Whale Watching: Soaring into the Summer Season

Summer Whale Watching has started, and so far calm seas and warm weather have prevailed. The kickoff began July 30, as we set out from the coast of San Diego in search for this season’s more commonly seen whales, including Blue Whales.

The first weekend included several spectacular sightings of Common Dolphins, with one pod estimated to be eight hundred strong! The Common Dolphin, as its name suggests, is frequently spotted off the coast of California. Dolphins often “bow ride,” where they take advantage of pressure waves created by boats as they travel through water. “Porpoising” is a common way that dolphins swim and can be described as leaping in and out of the water. It is more efficient to spend swimming time out of the water, as there is less resistance compared to traveling through water. Through these clever methods, dolphins are able to travel with greater speed and efficiency.

Dolphins leap in and out of the water, allowing them to swim with greater efficiency.

Common Dolphins leap in and out of the water, allowing them to swim with greater efficiency.

Day one of Whale Watching included a sighting of a juvenile Humpback Whale, which snorkeled close to the side of the boat for over twenty minutes. Days two and three included three separate sightings of Minke Whales, which are the smallest of the great whales.

Our second weekend was marked with another Minke Whale sighting and three Blue Whales! Two were seen about fifty meters away, but one surfaced very close to the boat. This huge animal took a breath so close to the boat, that the exhalation could be heard and the mottled skin, when beneath the water, was seen to take on a blue hue, a characteristic that grants this famed whale its name.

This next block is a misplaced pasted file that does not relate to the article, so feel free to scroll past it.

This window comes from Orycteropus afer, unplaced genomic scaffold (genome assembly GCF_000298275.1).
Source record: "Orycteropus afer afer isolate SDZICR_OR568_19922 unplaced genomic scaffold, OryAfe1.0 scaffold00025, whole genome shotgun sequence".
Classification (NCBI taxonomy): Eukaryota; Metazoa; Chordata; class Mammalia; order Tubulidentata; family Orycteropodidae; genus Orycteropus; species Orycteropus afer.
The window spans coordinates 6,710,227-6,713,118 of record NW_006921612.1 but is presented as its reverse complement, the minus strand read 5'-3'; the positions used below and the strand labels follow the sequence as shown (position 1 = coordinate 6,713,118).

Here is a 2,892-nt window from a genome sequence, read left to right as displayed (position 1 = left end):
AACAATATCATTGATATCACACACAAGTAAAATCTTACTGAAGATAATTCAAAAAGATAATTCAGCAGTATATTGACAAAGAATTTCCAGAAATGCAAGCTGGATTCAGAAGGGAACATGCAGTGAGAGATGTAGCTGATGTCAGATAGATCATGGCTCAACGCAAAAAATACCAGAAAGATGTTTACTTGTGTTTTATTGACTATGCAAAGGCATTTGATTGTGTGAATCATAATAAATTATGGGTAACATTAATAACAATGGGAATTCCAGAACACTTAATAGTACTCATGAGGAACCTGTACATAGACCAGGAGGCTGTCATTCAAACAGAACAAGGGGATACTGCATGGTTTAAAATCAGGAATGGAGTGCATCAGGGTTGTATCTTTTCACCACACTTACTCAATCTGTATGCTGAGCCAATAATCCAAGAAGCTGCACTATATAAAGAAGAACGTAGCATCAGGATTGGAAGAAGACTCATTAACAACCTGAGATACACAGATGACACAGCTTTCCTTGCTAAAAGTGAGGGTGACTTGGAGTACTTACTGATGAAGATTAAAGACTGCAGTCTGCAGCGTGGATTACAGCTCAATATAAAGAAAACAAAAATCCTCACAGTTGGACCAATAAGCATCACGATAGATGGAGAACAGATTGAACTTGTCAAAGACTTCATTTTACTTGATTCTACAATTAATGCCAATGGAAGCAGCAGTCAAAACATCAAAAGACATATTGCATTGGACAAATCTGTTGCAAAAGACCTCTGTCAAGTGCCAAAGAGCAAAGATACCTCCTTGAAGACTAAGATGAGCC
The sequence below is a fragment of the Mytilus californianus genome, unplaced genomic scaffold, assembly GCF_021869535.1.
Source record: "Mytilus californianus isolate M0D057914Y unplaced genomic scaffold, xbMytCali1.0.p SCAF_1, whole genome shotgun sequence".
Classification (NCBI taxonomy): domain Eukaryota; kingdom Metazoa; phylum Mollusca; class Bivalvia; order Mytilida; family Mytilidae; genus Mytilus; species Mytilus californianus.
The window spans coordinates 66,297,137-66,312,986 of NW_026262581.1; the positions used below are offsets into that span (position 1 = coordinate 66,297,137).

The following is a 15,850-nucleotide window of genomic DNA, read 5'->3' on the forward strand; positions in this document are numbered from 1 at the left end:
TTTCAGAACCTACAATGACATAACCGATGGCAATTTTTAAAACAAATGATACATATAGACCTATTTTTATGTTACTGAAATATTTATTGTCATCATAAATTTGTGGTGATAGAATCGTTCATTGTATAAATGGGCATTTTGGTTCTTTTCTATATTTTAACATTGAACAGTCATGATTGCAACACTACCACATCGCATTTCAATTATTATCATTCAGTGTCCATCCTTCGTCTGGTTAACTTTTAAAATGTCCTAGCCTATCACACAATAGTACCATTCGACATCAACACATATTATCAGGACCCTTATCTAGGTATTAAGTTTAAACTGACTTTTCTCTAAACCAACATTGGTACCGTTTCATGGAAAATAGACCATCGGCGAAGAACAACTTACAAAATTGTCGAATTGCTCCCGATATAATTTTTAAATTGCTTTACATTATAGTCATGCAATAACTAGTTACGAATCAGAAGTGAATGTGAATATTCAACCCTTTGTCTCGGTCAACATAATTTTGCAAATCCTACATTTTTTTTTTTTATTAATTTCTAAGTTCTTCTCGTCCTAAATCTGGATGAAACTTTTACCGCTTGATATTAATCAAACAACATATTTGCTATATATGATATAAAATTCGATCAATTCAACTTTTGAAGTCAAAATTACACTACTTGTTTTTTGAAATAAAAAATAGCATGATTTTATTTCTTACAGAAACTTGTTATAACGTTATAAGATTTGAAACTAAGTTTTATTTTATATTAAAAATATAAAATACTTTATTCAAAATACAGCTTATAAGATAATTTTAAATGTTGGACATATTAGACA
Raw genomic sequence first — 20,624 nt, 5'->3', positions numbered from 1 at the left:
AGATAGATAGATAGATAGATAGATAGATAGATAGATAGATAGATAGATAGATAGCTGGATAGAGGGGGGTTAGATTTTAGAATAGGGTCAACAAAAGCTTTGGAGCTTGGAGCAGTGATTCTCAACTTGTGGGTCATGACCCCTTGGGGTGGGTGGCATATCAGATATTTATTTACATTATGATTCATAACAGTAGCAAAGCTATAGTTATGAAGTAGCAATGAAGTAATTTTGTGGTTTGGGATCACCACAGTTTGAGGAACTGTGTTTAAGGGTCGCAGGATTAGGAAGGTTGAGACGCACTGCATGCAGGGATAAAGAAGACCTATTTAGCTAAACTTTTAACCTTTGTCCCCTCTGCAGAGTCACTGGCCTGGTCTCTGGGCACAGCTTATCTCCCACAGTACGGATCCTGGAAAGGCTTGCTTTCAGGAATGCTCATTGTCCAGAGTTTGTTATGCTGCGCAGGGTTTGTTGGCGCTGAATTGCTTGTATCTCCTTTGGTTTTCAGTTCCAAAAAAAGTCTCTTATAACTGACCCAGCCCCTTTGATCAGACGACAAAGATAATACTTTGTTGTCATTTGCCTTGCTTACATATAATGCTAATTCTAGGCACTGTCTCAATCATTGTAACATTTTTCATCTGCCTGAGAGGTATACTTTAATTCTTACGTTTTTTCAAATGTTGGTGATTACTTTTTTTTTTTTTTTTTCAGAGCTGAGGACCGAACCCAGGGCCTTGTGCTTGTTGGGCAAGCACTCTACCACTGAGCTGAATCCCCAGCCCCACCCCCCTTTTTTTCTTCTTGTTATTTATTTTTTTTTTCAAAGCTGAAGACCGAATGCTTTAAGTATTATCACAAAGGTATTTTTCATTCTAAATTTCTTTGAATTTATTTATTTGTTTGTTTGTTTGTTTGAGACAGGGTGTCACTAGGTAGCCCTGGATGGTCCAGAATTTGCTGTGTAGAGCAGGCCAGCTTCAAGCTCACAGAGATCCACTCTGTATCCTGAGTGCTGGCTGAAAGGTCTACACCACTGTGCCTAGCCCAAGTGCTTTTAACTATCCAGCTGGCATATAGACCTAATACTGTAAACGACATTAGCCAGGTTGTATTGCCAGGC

Blue whales found locally around the San Diego coast can reach up to 90 feet in length. Photo by Audrey Evans.

Blue whales found locally around the San Diego coast can reach up to 90 feet in length. Photo by Audrey Evans.

Whale and wildlife tally so far this summer:

  • Blue Whales: 3
  • Minke Whales: 3
  • Humpback Whales: 1
  • Common Dolphins: nearly 1,000
  • Two unidentified sharks (possibly Blue Sharks)
  • California Sea Lions
  • Australian Jellies: dozens
  • Cormorants
  • Brown Pelicans
Sightings of Blue Whales near San Diego have risen, most likely from increased availability of food. Photo by Audrey Evans.

Sightings of Blue Whales near San Diego have risen, most likely from increased availability of food. Photo by Audrey Evans.

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Scripps Institution of Oceanography UC San Diego